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Ever since Picasso glued a patterned paper onto a painting, artists have been using the technique of collage. In film, the collecting of disparate elements is usually montage. Not, however, for Lewis Klahr, who places cut-out figures from his huge collection of old comic books into varied illustrations and photographs of mid-20th century architecture, mostly from Los Angeles. His 90-minute opus Sixty Six (2002-2015) screens on January 18 at REDCAT, fresh from its critically praised premiere at the Museum of Modern Art in New York.

Still frame from Lewis Klahr's "Sixty Six"
Courtesy of the filmmaker

Klahr, who teaches at CalArts, has made films using found images since the 1970's but Sixty Six evolved after he moved from New York to LA in 1998. In addition to vintage comics, the film incorporates snippets of old black and white films and photographs along with stop-motion and other experimental film techniques.

Still frame from Lewis Klahr's "Sixty Six"
Courtesy of the filmmaker

Though it began as a single short film, it expanded into twelve individual chapters and morphed from 16 mm film to digital video as the medium itself changed. But editing, timing and selection of music make it clear that the sequences collectively operate as a single and astonishing work of art. The sound track includes pop and classical songs as well as music composed specifically for the film. There are bits of narrative, including borrowed sound clips from old movies, but there isn't a conventional storyline. Or rather, there are a number of storylines interrupted by abstracted footage, even full frames of solid color. Figures clipped out of comic books operate in tales drawn from Greek mythology, such as Helen of Troy. For Klahr, it is "Helen of T" where in one scene an aging blonde in a teak-walled modern interior hustles past a poster for the exhibition Art of the Sixties with its own comic blonde painted by Roy Lichtenstein. References build on references.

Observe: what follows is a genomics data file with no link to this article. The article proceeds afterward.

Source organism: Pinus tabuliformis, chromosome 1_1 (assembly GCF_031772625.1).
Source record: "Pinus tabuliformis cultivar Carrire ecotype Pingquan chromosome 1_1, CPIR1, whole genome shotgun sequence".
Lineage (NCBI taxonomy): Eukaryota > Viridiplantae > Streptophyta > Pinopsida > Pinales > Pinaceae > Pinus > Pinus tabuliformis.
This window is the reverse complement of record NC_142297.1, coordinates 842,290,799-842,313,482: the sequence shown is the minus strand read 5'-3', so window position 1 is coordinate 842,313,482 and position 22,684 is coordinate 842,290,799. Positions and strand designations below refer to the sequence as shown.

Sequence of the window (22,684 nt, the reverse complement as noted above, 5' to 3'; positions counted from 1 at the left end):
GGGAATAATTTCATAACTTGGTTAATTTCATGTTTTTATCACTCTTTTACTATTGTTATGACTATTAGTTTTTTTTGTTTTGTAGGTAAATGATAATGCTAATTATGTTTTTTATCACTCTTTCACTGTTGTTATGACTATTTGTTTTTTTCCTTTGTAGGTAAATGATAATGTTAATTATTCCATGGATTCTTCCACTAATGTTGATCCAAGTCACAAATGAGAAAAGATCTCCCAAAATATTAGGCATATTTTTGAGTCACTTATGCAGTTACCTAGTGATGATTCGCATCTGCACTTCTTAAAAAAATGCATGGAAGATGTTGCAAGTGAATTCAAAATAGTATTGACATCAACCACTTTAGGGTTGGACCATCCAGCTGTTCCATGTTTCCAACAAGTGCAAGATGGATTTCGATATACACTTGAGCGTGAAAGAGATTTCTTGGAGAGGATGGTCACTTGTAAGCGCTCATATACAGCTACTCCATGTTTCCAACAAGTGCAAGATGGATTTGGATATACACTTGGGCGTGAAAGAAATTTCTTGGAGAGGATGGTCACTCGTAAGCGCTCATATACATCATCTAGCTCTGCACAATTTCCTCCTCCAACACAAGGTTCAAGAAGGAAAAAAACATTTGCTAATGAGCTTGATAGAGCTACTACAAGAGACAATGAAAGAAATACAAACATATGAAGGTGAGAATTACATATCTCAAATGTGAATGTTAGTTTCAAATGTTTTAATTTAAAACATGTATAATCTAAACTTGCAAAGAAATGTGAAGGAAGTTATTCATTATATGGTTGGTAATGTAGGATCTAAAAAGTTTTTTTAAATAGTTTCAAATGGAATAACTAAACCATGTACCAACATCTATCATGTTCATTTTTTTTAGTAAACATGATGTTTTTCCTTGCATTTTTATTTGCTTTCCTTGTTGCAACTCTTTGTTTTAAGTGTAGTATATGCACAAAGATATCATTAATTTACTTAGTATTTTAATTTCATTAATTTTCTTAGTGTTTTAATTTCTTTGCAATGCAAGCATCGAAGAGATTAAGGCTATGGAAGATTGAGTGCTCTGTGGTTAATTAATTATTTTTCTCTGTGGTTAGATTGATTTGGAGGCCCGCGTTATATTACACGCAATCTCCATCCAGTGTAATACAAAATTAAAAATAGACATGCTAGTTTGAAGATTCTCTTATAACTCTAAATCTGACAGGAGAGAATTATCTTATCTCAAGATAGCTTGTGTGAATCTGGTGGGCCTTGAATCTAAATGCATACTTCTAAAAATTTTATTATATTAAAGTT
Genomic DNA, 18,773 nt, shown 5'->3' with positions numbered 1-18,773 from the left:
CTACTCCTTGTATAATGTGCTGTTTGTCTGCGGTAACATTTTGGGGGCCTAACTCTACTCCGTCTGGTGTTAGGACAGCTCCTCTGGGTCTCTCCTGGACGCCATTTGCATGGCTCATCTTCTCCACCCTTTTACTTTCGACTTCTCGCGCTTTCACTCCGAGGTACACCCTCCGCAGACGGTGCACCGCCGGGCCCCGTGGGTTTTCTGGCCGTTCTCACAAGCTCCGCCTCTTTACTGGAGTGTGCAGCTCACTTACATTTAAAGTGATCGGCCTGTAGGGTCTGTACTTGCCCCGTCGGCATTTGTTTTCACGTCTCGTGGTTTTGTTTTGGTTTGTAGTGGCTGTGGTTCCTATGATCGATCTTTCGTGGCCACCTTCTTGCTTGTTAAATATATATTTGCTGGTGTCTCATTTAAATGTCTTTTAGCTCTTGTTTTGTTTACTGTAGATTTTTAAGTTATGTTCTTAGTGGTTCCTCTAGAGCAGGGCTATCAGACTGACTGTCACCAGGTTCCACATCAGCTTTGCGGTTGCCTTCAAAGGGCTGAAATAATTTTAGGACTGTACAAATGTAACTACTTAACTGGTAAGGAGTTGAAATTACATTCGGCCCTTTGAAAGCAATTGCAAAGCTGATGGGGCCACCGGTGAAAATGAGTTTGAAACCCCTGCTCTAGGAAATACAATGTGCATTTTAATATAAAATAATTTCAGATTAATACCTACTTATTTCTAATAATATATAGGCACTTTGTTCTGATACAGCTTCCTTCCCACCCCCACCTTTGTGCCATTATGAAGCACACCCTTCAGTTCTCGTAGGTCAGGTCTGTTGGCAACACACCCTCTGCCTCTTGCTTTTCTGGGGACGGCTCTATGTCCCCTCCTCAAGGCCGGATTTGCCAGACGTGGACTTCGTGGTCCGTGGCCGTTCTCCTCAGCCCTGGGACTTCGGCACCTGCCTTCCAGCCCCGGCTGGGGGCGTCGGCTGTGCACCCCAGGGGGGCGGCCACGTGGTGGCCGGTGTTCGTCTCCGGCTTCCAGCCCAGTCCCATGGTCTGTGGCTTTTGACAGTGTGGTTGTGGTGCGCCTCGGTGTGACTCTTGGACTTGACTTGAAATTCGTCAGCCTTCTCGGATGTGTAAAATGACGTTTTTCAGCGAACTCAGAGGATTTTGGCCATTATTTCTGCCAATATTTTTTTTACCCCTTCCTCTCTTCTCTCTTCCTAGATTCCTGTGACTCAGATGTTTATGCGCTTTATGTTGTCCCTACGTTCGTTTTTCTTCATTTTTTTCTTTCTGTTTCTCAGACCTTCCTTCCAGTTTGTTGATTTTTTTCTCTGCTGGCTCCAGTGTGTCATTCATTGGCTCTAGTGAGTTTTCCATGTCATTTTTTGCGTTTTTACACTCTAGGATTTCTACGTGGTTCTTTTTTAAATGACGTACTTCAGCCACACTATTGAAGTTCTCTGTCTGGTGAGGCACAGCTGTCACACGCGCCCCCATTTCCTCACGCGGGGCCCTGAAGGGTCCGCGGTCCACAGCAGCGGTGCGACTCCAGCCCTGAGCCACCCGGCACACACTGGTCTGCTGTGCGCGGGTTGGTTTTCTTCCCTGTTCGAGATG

Still frame from Lewis Klahr's "Sixty Six"
Courtesy of the filmmaker

Is Sixty Six trying to highlight some sort of watershed moment? Virtually all of the images used in the film date to before the year 1966. Square-jawed men in suits, women wearing pearls and sheaths, telephones with cords, stereos in cabinets, finned autos, cigarettes in ashtrays, superheroes and bleached blondes. Klahr presents them not as some observation about the dominance of pop culture but as artifacts of a time so recent and yet so far removed, not unlike the thrust of collages by LA-based artist Alexis Smith. Klahr also makes and exhibit his own collages but they are drawn from his films, not the reverse.

Still frame from Lewis Klahr's "Sixty Six"
Courtesy of the filmmaker

REDCAT, the downtown art center of CalArts, has a pretty lively season ahead — films by Pat O'Neill, Chantal Akerman, Tacita Dean, a talk by author George Saunders, a new work choreographed by Steve Paxton, a sound installation by Tetsuya Umeda, a gallery exhibition of work by John Knight — but I am most anticipating the Wooster Group's interpretation of Harold Pinter's The Room. What will happen when Elizabeth LeCompte's ground-breaking theater troupe takes on the master of controlled, reductive drama? The world premiere is February 4. 

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